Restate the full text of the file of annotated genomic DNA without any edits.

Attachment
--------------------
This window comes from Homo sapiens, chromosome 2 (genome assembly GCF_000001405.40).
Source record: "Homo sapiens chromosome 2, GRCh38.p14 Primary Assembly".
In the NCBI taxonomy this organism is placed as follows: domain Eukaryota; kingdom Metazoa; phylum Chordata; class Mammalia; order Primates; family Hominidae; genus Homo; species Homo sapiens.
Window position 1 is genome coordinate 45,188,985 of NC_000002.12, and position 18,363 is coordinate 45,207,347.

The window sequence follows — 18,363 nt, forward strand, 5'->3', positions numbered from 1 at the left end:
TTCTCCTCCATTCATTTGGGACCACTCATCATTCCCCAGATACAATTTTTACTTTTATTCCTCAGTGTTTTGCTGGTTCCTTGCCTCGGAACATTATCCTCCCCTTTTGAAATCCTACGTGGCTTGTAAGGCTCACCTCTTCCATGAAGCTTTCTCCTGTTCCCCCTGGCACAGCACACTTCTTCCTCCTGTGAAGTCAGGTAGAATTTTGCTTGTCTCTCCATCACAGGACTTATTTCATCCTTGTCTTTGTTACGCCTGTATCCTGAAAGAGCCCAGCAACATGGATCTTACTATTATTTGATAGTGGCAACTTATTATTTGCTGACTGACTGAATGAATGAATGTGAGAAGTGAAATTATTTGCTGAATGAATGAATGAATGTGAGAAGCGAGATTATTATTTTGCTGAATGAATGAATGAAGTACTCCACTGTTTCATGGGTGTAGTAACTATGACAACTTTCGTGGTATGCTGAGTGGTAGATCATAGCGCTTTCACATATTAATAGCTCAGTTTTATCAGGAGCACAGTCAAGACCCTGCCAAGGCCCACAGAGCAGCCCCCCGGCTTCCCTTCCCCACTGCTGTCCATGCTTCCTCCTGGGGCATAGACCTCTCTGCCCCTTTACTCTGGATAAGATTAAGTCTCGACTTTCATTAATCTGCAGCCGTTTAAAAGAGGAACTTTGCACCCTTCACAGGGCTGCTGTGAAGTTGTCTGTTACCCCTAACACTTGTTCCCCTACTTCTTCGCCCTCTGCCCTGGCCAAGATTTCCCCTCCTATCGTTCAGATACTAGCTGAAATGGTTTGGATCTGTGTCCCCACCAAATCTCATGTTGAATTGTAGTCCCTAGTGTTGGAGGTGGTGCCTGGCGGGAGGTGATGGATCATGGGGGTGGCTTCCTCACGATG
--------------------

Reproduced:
This window comes from Homo sapiens, chromosome 2 (genome assembly GCF_000001405.40).
Source record: "Homo sapiens chromosome 2, GRCh38.p14 Primary Assembly".
In the NCBI taxonomy this organism is placed as follows: domain Eukaryota; kingdom Metazoa; phylum Chordata; class Mammalia; order Primates; family Hominidae; genus Homo; species Homo sapiens.
Window position 1 is genome coordinate 45,188,985 of NC_000002.12, and position 18,363 is coordinate 45,207,347.

The window sequence follows — 18,363 nt, forward strand, 5'->3', positions numbered from 1 at the left end:
TTCTCCTCCATTCATTTGGGACCACTCATCATTCCCCAGATACAATTTTTACTTTTATTCCTCAGTGTTTTGCTGGTTCCTTGCCTCGGAACATTATCCTCCCCTTTTGAAATCCTACGTGGCTTGTAAGGCTCACCTCTTCCATGAAGCTTTCTCCTGTTCCCCCTGGCACAGCACACTTCTTCCTCCTGTGAAGTCAGGTAGAATTTTGCTTGTCTCTCCATCACAGGACTTATTTCATCCTTGTCTTTGTTACGCCTGTATCCTGAAAGAGCCCAGCAACATGGATCTTACTATTATTTGATAGTGGCAACTTATTATTTGCTGACTGACTGAATGAATGAATGTGAGAAGTGAAATTATTTGCTGAATGAATGAATGAATGTGAGAAGCGAGATTATTATTTTGCTGAATGAATGAATGAAGTACTCCACTGTTTCATGGGTGTAGTAACTATGACAACTTTCGTGGTATGCTGAGTGGTAGATCATAGCGCTTTCACATATTAATAGCTCAGTTTTATCAGGAGCACAGTCAAGACCCTGCCAAGGCCCACAGAGCAGCCCCCCGGCTTCCCTTCCCCACTGCTGTCCATGCTTCCTCCTGGGGCATAGACCTCTCTGCCCCTTTACTCTGGATAAGATTAAGTCTCGACTTTCATTAATCTGCAGCCGTTTAAAAGAGGAACTTTGCACCCTTCACAGGGCTGCTGTGAAGTTGTCTGTTACCCCTAACACTTGTTCCCCTACTTCTTCGCCCTCTGCCCTGGCCAAGATTTCCCCTCCTATCGTTCAGATACTAGCTGAAATGGTTTGGATCTGTGTCCCCACCAAATCTCATGTTGAATTGTAGTCCCTAGTGTTGGAGGTGGTGCCTGGCGGGAGGTGATGGATCATGGGGGTGGCTTCCTCACGATG